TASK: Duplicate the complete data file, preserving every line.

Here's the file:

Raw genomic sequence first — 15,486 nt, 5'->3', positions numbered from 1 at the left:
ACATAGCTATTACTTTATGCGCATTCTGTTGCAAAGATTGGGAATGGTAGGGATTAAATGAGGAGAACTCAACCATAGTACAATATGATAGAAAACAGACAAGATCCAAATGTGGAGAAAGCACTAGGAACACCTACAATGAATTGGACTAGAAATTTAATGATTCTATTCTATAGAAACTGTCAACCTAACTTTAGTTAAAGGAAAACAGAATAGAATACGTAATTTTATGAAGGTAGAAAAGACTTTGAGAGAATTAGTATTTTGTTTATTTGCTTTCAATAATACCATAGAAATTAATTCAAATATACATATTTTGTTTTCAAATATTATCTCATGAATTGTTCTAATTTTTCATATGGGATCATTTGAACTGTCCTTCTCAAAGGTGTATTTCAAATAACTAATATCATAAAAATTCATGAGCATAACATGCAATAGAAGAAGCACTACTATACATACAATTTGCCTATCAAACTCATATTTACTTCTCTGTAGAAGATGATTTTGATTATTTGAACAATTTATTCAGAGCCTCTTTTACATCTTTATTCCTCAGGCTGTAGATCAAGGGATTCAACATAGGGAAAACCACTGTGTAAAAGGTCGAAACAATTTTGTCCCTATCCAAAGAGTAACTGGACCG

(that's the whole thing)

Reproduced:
Raw genomic sequence first — 15,486 nt, 5'->3', positions numbered from 1 at the left:
ACATAGCTATTACTTTATGCGCATTCTGTTGCAAAGATTGGGAATGGTAGGGATTAAATGAGGAGAACTCAACCATAGTACAATATGATAGAAAACAGACAAGATCCAAATGTGGAGAAAGCACTAGGAACACCTACAATGAATTGGACTAGAAATTTAATGATTCTATTCTATAGAAACTGTCAACCTAACTTTAGTTAAAGGAAAACAGAATAGAATACGTAATTTTATGAAGGTAGAAAAGACTTTGAGAGAATTAGTATTTTGTTTATTTGCTTTCAATAATACCATAGAAATTAATTCAAATATACATATTTTGTTTTCAAATATTATCTCATGAATTGTTCTAATTTTTCATATGGGATCATTTGAACTGTCCTTCTCAAAGGTGTATTTCAAATAACTAATATCATAAAAATTCATGAGCATAACATGCAATAGAAGAAGCACTACTATACATACAATTTGCCTATCAAACTCATATTTACTTCTCTGTAGAAGATGATTTTGATTATTTGAACAATTTATTCAGAGCCTCTTTTACATCTTTATTCCTCAGGCTGTAGATCAAGGGATTCAACATAGGGAAAACCACTGTGTAAAAGGTCGAAACAATTTTGTCCCTATCCAAAGAGTAACTGGACCG